Terroir Hospitality and Chefs for Oceans brought a select group of media, fishers, government, academics and chefs to St. John’s to meet industry experts and examine the history & current realities of an Atlantic-based community built on fishing. The discussions showcased best practices in ocean protection; shared lessons from 1992's Cod Moratorium; and stimulated a dialogue which resulted in the overturning of key government legislation.

Until 29 September 2015, chefs in Newfoundland and Labrador were prevented, by law, from buying fish and seafood directly from the fishers whose ships were docked literally 20 feet from their restaurants. Talks and round-table meetings were initiated by Terroir’s One Fish mission in Newfoundland and Labrador in which Terroir and Chefs for Oceans brought together local and international chefs, politicians, fishing industry representatives, seafood certification boards and media to discuss sustainable seafood concerns.

The conversation centred around Newfoundland and Labrador’s prohibitive direct-sales legislation. As a direct result of the discussions, legislative changes were announced that gave the St Johns province’s chefs direct access to their local Atlantic seafood stock via wharf-to-restaurant sales.

This victory meant restaurants could finally offer diners native species in their freshest forms - taking their share of the harvest that happened right outside their doors each morning which had previously been earmarked for international markets. The new legislation also had positive implications for the environment as a reduction is fish waste from by-catches soon followed.

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#terroir2015 and #terroirnl uses



key piece of legislation overturned thanks to the One Fish campaign



per species per week - new buying quotas



international chefs cooking local produce at celebration dinner



jobs lost in 1992's Cod Moratorium


2 days

of round table discussions 



Frida Ronge, Jamie Malone, Magnus Ek, Ned BellJeremy Charles, Celeste Mah and Sarah Villamere all collaborated on a seven-course tasting menu, featuring regional sustainable seafood such as sea urchin, diver scallops, snow crab, periwinkle and scallop roe to celebrate the One Fish conversations.

  FRIDA RONGE,  TAK,  Stockholm


“I used three types of oysters: Black Pearl, deep fried with an emulsion, horseradish, dill and lemon; Treys, served raw with pickled shallots, ponzu and cucumber; and Sensemone poached in mirin, sake and soy sauce. I chose to use oysters because they're a sustainable ingredient all over the world... and I just love oysters!”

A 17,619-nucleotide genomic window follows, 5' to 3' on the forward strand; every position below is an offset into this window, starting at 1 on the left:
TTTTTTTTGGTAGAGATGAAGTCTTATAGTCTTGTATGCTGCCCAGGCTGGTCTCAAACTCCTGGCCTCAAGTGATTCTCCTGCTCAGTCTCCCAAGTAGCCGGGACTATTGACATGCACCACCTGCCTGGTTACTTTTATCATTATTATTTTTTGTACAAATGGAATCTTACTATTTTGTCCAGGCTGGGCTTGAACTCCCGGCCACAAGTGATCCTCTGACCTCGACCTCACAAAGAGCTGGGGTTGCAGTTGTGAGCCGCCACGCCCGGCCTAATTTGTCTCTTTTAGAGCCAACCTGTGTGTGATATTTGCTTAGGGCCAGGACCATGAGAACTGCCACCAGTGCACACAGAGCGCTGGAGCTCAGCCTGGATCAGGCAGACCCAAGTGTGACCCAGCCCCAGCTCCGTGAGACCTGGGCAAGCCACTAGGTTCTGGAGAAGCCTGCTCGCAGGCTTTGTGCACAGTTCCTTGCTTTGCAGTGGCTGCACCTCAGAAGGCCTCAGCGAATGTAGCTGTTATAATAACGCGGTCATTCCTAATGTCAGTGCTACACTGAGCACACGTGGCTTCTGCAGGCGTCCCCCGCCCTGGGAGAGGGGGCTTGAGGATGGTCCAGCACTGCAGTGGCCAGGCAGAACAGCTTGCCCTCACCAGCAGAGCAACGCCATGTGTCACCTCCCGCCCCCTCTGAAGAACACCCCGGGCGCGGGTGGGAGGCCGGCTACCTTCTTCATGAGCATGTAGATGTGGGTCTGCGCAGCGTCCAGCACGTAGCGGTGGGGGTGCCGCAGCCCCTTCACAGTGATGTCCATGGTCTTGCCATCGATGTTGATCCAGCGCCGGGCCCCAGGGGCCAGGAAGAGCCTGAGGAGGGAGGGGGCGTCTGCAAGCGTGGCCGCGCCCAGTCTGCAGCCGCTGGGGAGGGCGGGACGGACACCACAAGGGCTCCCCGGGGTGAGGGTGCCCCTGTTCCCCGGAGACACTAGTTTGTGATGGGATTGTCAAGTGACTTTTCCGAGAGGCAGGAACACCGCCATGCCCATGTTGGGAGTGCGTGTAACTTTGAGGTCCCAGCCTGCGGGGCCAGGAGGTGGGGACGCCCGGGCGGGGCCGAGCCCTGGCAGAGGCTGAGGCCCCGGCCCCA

NED BELL,  Ocean Wise , Canada

NED BELL, Ocean Wise, Canada

“My dish was roasted Sustainable Blue Farm trout from a land-based farm in Nova Scotia. I served it with parsnips, celeriac, partridge berry and a vanilla beurre noir. I decided to serve land-raised farm fish as a way to advocate for the protection of some wild species. Sustainable Blue is a great farm doing it the right way.”

  MAGNUS EK,  Oaxen Krog , Stockholm

MAGNUS EK, Oaxen Krog, Stockholm

“I chose the cod because it’s a fish that is so strongly connected with Newfoundland. I wanted to use wild ingredients but at the time of year  we were there not so much had started to grow, so I used spruce which is something you can pick all year round and which I use a lot of in my kitchen. I chose to use scallop roe, because it was a leftover that nobody else was planning to use it.” 

  JAMIE MALONE,  Grand Cafe , Minneapolis

JAMIE MALONE, Grand Cafe, Minneapolis

“My dish included: raw scallops, cattails, charred ramp leaves, and whey. The raw scallops came from a live tank behind the restaurant and the quality was incredible. They remained live until about an hour before service. They were incredibly rich and sweet and I thought they paired well with a sour sauce made of whey and a little pork stock.”


Canada was founded on the Atlantic cod fishery over five centuries ago. But in Newfoundland and Labrador the industry came to an abrupt end in July 1992 after over-fishing nearly drove cod to extinction, and a moratorium was imposed indefinitely.

In one single day 30,000 people lost their jobs. This was a devastating blow for the local economy with profound social and economic repercussions. By diversifying their catch and adopting ocean-centered practices however, the remaining local fishers reemerged in better shape. Having experienced the crisis of fisheries a collapse firsthand, Newfoundlanders are well positioned to educate the rest of the world about the importance of respecting our oceans, lakes and rivers and making responsible choices.

Throughout the Terroir Newfoundland tour we met with key experts and knowledge bases to develop our understanding of the impact of the Cod Moratorium. These included:

  • Dr Jonathan Fisher a research scientist from Memorial University’s Fisheries and Marine Institute brought firsthand testimony from his work collecting ecosystem information in chilly northern waters. He warned that changing ocean conditions are dramatically affecting the dynamics and distributions of marine species populations.